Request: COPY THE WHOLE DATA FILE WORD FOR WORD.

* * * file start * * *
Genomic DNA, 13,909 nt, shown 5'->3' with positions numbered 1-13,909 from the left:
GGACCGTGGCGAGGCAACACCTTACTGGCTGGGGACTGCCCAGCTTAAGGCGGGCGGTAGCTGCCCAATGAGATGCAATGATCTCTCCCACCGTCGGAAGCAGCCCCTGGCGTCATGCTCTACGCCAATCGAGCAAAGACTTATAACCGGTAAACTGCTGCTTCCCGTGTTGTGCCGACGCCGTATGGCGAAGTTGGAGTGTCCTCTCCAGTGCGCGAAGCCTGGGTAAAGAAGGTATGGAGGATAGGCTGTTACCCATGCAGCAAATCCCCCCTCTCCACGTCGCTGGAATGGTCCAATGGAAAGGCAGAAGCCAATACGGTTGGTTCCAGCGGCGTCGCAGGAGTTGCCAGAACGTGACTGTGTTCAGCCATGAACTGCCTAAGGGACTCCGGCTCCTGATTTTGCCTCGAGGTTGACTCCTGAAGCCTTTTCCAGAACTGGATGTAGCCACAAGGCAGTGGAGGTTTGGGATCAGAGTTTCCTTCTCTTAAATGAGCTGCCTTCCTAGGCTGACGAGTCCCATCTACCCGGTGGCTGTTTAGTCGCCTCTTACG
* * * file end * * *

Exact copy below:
Genomic DNA, 13,909 nt, shown 5'->3' with positions numbered 1-13,909 from the left:
GGACCGTGGCGAGGCAACACCTTACTGGCTGGGGACTGCCCAGCTTAAGGCGGGCGGTAGCTGCCCAATGAGATGCAATGATCTCTCCCACCGTCGGAAGCAGCCCCTGGCGTCATGCTCTACGCCAATCGAGCAAAGACTTATAACCGGTAAACTGCTGCTTCCCGTGTTGTGCCGACGCCGTATGGCGAAGTTGGAGTGTCCTCTCCAGTGCGCGAAGCCTGGGTAAAGAAGGTATGGAGGATAGGCTGTTACCCATGCAGCAAATCCCCCCTCTCCACGTCGCTGGAATGGTCCAATGGAAAGGCAGAAGCCAATACGGTTGGTTCCAGCGGCGTCGCAGGAGTTGCCAGAACGTGACTGTGTTCAGCCATGAACTGCCTAAGGGACTCCGGCTCCTGATTTTGCCTCGAGGTTGACTCCTGAAGCCTTTTCCAGAACTGGATGTAGCCACAAGGCAGTGGAGGTTTGGGATCAGAGTTTCCTTCTCTTAAATGAGCTGCCTTCCTAGGCTGACGAGTCCCATCTACCCGGTGGCTGTTTAGTCGCCTCTTACG